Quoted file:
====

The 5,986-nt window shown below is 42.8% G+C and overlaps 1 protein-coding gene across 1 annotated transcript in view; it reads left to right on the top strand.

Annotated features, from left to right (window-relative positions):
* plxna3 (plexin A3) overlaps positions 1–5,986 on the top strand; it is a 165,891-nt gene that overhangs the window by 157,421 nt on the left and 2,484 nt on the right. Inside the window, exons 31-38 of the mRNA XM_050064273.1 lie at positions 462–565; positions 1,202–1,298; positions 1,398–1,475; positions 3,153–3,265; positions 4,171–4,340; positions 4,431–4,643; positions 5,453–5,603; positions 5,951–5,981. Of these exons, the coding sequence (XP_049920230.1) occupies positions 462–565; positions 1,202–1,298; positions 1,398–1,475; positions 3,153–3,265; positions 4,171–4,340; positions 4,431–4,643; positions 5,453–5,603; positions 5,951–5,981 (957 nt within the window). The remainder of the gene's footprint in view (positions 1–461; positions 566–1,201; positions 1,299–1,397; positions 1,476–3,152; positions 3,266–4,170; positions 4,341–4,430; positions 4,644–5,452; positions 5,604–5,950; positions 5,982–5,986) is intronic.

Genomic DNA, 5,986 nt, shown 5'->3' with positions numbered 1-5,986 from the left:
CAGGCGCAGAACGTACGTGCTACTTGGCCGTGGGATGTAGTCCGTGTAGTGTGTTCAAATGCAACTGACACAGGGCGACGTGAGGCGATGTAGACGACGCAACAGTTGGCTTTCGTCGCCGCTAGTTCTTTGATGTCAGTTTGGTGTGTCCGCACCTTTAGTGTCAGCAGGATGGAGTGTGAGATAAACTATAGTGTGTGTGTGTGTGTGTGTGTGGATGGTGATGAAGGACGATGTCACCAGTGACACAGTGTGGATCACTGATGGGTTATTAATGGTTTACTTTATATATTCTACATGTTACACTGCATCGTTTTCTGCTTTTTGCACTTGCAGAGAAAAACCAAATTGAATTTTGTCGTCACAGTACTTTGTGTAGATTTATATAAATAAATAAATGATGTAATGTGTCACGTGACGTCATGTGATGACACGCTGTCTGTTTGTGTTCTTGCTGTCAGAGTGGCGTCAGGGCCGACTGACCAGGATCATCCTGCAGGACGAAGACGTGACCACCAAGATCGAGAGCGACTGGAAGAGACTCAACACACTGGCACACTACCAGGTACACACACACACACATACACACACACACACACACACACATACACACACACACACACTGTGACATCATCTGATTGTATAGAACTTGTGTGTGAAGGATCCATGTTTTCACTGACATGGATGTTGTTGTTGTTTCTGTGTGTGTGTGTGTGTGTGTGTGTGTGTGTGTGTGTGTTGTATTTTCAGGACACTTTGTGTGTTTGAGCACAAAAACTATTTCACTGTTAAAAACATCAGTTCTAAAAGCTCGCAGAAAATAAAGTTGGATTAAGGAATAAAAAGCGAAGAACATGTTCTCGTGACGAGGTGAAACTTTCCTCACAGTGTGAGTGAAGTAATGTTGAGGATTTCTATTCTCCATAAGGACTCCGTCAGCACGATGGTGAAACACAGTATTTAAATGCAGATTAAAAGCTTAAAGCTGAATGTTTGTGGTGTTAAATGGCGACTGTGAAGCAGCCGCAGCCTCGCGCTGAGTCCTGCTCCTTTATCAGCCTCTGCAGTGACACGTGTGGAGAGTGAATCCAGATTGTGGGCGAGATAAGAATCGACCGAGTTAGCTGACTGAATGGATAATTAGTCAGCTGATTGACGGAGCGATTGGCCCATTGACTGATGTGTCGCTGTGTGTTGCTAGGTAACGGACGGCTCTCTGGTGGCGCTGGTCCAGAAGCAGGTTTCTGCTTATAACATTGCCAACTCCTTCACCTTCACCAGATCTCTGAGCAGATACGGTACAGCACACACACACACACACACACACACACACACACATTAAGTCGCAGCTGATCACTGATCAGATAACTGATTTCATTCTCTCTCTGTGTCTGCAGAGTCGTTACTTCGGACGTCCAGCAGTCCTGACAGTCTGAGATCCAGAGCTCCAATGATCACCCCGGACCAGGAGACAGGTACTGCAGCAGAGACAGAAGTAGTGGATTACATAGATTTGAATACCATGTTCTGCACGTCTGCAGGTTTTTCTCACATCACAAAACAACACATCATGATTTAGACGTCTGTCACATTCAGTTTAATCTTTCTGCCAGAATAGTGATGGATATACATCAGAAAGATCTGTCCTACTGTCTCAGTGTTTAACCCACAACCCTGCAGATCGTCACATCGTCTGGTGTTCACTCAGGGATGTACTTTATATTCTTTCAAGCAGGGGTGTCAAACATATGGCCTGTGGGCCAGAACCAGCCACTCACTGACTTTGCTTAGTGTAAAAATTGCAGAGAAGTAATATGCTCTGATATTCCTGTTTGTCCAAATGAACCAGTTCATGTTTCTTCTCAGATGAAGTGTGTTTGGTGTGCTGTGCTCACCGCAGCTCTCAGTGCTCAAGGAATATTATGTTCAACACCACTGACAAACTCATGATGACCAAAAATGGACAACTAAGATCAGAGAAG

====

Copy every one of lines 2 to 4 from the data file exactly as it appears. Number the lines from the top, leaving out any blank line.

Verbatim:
Annotated features, from left to right (window-relative positions):
* plxna3 (plexin A3) overlaps positions 1–5,986 on the top strand; it is a 165,891-nt gene that overhangs the window by 157,421 nt on the left and 2,484 nt on the right. Inside the window, exons 31-38 of the mRNA XM_050064273.1 lie at positions 462–565; positions 1,202–1,298; positions 1,398–1,475; positions 3,153–3,265; positions 4,171–4,340; positions 4,431–4,643; positions 5,453–5,603; positions 5,951–5,981. Of these exons, the coding sequence (XP_049920230.1) occupies positions 462–565; positions 1,202–1,298; positions 1,398–1,475; positions 3,153–3,265; positions 4,171–4,340; positions 4,431–4,643; positions 5,453–5,603; positions 5,951–5,981 (957 nt within the window). The remainder of the gene's footprint in view (positions 1–461; positions 566–1,201; positions 1,299–1,397; positions 1,476–3,152; positions 3,266–4,170; positions 4,341–4,430; positions 4,644–5,452; positions 5,604–5,950; positions 5,982–5,986) is intronic.

Genomic DNA, 5,986 nt, shown 5'->3' with positions numbered 1-5,986 from the left: